Though the following example uses the Circuit Playground Express to demonstrate, the code works exactly the same way with the Circuit Playground Bluefruit. Simply copy the code and follow along with your Circuit Playground Bluefruit!

This quick-start example shows how you can read the analog voltage of a potentiometer connected to the Circuit Playground Express.

First, connect your potentiometer to the Circuit Playground Express using three alligator clip leads, as shown. The connections are:

• Left pot connection to 3.3V
• Center pot (wiper) to A1
• Right pot connection to GND
When you turn the knob of the potentiometer, the wiper rotates left and right, increasing or decreasing the resistance. This, in turn, changes the analog voltage level that will be read by the Circuit Playground Express on A1.

Copy and paste the code block into code.py using your favorite code editor, and save the file, to run the demo.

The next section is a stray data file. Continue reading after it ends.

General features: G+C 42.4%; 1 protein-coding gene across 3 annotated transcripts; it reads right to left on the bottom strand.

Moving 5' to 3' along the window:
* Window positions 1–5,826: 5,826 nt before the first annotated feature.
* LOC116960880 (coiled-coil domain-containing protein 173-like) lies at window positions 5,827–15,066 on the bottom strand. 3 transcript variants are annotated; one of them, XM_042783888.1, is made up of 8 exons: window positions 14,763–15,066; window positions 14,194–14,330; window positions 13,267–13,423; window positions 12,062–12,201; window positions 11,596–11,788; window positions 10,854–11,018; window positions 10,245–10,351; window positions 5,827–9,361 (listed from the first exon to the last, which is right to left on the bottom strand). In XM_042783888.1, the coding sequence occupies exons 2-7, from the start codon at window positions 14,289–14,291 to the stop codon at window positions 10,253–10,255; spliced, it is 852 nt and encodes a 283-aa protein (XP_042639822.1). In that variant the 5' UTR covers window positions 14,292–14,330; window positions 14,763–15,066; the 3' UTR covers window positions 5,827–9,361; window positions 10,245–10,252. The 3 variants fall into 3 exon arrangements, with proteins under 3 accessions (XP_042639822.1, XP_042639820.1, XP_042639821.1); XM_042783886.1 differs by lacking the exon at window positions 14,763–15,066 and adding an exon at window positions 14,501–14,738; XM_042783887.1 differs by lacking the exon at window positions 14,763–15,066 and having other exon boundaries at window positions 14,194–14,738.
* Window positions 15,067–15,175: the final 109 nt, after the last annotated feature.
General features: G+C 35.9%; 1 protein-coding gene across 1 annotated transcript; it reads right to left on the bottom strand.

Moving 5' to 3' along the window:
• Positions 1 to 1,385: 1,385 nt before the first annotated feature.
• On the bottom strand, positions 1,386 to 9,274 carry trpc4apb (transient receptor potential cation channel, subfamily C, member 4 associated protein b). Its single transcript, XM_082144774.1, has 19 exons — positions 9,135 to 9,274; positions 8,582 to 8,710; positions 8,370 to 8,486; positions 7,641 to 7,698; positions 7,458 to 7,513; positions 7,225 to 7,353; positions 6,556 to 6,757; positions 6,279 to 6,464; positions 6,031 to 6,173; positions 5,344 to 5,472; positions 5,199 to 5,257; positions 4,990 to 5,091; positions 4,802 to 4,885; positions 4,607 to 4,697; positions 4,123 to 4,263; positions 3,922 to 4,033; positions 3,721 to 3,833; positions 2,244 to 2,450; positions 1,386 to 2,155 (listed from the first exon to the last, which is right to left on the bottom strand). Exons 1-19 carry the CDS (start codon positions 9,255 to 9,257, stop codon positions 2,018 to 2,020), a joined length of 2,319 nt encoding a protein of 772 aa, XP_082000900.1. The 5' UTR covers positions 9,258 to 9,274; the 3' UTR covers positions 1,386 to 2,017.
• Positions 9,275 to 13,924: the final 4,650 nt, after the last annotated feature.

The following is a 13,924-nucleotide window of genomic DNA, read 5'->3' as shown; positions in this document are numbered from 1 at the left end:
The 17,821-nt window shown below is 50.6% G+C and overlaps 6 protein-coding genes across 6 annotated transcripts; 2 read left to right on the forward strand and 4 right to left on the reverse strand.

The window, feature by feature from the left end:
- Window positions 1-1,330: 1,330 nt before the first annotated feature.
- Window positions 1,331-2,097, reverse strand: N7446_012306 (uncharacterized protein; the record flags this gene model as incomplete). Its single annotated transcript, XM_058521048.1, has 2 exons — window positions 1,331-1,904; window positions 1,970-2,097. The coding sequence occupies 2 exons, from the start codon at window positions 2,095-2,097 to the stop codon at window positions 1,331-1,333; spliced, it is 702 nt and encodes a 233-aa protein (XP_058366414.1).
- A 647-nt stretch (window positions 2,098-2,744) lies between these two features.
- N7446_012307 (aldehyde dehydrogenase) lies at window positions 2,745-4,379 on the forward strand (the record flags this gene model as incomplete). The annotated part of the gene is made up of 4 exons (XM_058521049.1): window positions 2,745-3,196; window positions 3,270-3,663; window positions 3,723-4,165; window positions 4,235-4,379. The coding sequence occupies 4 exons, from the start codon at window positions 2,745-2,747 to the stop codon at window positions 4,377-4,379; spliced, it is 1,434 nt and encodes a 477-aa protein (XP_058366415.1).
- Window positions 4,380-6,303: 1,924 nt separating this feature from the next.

```# SPDX-FileCopyrightText: 2017 John Edgar Park for Adafruit Industries
#

# Reads the analog voltage level from a 10k potentiometer connected to GND, 3.3V, and pin A1
# and prints the results to the serial console.

import time
import board
import analogio

def getVoltage(pin):  # helper
return (pin.value * 3.3) / 65536

while True:
time.sleep(0.1)
```

`analogin = analogio.AnalogIn(board.A1)` creates an object named `analogin` which is connected to the A1 pad on the Circuit Playground Express.

You can use many of different kinds of external analog sensors connected to the Analog IO pads, such as distance sensors, flex sensors, and more!!

## GetVoltage Helper

`getVoltage(pin)` is our little helper program. By default, analog readings will range from 0 (minimum) to 65535 (maximum). This helper will convert the 0-65535 reading from `pin.value` and convert it a 0-3.3V voltage reading.

## Main Loop

The main loop is simple, it will just print out the voltage as a floating point value (the `%f` indicates to print as floating point) by calling `getVoltage` on each of our analog object, in this case the potentiometer.

If you connect to the serial console, you'll see the voltage printed out. Try turning the knob of the potentiometer to see the voltage change!

This guide was first published on Sep 12, 2019. It was last updated on Sep 12, 2019.